PharmD students complete first-ever community pharmacy rotation
Karn Chahal was nervous about beginning his first experiential rotation in a community pharmacy. He wasn’t sure if he knew as much as he should and if he would be able to apply what he’d learned in class to real-life situations.
But after four weeks at Shoppers Drug Mart on Leila, the second-year University of Manitoba Doctor of Pharmacy (PharmD) student didn’t want to leave.
“It was a great experience,” said Chahal. “I was definitely sad to leave. I even went back and visited one day. I felt like I belonged there after a couple of weeks.”
Chahal is one of 52 students who recently completed the first experiential rotation in a community pharmacy in the PharmD program’s history (the PharmD program replaced the B.Sc. (Pharm) program two years ago).
The rotation gives students real-world experience in a community pharmacy – from the time someone drops off a prescription to dispensing the medication to educating the patient on how to use the product.
“The first-ever PharmD experiential rotation was a huge success,” said Kelly Drummond, experiential program coordinator, College of Pharmacy, Rady Faculty of Health Sciences. “The students were very keen and excited. They really felt that their confidence was built up by the end of the four weeks. The preceptors were really impressed with their professionalism, their enthusiasm and their knowledge as well.”
PJ Perez, pharmacist and associate owner of the Shoppers Drug Mart in Winnipeg’s Southdale neighbourhood, has been a preceptor for six years. He was impressed by his PharmD student’s knowledge.
“The PharmD students definitely are prepared,” said Perez, adding “The [new] requirements for what they need to complete for their rotation was a learning experience for myself and the student as well.”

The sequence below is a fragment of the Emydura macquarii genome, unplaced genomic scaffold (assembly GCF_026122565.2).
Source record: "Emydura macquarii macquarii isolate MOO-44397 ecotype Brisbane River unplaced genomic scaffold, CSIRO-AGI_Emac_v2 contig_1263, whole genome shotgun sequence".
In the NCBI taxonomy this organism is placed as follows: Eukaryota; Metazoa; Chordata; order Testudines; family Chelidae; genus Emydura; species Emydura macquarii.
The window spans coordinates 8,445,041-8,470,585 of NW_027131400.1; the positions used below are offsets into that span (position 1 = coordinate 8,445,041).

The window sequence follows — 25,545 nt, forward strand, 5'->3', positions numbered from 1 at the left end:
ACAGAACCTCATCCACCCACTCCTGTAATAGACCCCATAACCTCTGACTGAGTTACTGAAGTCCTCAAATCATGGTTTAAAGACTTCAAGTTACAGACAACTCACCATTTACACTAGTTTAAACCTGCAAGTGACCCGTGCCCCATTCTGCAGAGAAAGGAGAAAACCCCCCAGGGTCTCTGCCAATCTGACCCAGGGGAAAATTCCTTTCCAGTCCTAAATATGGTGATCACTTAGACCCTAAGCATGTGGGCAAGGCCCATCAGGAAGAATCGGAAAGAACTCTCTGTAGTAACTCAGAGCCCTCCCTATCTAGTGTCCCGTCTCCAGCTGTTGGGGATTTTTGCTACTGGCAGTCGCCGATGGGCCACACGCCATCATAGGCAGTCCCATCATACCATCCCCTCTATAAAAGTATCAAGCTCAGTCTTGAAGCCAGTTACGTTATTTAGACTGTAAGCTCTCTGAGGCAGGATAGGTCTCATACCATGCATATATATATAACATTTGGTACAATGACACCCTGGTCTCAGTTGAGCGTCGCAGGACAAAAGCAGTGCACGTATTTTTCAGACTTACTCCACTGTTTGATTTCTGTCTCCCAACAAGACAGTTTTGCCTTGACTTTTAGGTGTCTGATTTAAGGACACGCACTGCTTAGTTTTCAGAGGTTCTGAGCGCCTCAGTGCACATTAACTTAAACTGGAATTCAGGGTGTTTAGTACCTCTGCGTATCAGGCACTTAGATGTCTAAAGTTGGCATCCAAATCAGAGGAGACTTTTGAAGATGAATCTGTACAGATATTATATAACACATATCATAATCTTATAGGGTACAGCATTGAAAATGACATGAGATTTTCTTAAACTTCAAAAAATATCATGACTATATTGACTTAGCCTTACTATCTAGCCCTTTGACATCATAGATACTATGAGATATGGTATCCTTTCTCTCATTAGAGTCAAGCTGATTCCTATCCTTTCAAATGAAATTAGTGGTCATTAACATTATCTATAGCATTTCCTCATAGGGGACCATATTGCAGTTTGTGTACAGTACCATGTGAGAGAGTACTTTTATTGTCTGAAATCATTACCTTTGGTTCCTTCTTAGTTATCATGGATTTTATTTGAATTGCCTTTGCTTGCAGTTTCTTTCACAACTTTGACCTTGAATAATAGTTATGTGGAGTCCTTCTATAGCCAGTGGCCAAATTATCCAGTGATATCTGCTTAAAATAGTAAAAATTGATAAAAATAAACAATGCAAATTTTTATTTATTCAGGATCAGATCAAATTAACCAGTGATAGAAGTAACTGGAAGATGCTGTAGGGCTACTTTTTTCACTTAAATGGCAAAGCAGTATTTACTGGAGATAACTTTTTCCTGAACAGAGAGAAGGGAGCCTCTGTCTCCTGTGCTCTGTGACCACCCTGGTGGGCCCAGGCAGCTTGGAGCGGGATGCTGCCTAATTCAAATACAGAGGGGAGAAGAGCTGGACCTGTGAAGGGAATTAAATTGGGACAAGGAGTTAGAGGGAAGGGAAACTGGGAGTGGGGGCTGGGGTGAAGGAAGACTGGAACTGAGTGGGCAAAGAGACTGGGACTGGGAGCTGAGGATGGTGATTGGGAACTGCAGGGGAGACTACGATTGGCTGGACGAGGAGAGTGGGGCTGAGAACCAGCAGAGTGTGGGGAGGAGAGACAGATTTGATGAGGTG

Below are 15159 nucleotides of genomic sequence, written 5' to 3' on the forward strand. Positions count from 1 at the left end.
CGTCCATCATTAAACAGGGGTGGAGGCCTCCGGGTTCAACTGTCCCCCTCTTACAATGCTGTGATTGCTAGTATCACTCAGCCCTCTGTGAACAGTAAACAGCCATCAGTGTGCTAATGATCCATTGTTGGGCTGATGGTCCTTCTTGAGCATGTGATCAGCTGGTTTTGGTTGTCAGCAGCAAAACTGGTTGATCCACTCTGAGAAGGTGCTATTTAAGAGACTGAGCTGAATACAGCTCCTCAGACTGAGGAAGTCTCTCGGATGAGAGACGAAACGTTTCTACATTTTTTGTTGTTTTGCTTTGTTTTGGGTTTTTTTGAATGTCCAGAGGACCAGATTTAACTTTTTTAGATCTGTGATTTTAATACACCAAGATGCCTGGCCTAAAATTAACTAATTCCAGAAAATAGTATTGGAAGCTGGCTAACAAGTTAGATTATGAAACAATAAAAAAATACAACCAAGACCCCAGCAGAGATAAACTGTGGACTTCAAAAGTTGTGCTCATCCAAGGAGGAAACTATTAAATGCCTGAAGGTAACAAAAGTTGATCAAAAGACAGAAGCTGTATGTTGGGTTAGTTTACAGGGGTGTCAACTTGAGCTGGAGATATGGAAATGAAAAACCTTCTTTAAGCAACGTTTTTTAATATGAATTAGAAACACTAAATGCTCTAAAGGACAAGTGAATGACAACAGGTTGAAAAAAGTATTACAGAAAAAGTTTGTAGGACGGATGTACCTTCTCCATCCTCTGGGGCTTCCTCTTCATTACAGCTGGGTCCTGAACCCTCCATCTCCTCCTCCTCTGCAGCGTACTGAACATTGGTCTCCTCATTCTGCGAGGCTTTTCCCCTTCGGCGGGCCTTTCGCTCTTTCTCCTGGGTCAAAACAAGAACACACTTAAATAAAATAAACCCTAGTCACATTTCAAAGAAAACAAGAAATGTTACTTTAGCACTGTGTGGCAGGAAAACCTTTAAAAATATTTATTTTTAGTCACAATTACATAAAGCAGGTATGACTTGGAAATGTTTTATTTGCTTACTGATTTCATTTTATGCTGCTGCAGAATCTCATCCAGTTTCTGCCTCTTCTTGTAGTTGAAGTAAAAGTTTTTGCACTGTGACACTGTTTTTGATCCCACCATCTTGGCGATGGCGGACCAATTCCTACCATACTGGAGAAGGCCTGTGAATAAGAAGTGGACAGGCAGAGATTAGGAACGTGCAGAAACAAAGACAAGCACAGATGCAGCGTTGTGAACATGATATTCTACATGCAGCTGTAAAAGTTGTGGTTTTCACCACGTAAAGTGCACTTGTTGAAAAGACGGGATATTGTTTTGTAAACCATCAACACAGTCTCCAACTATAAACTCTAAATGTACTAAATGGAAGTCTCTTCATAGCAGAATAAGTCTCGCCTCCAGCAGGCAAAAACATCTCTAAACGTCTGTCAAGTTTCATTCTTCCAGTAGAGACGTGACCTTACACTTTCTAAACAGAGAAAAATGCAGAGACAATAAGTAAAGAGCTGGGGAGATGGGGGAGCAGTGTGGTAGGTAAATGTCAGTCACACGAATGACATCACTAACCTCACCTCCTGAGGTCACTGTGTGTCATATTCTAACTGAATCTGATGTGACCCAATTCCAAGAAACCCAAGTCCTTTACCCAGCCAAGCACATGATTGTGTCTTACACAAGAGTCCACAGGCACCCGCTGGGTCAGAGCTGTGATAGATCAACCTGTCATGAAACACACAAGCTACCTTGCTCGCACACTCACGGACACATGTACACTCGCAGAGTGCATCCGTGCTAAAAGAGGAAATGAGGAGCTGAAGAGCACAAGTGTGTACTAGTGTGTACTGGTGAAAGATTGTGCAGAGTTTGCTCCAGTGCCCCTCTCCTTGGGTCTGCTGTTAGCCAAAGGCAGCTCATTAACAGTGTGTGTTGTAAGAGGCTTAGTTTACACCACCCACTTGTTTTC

The PharmD students completed their rotations at 52 community pharmacies across the province. Second-year PharmD student Stefanie Leslie completed her rotation at Winnipeg’s Riverbend Shoppers Drug Mart.
“It was really good,” Leslie said. “I learned a lot while I was there.”
Leslie was one of three students who had the added bonus of working alongside a fourth-year B.Sc. (Pharm) student who was also on a rotation.
“The fourth-year student was able to answer any little questions I had,” Leslie said. “She worked with me on assignments, and if it was a quieter moment in the day we started talking about certain medical conditions. We’d go over all the medications for the conditions and when you would use drug A vs. drug B depending on the patient.”
Leslie said she gained valuable experience communicating with other health-care professionals and picked up some time management skills. Chahal said he learned a lot about fielding different questions from patients and how to collaborate with doctors.
“I think the biggest thing I took away from my rotation was that it made me really motivated,” Chahal said. “It opened my eyes. All the stuff we’re learning in the classroom comes up in practice.”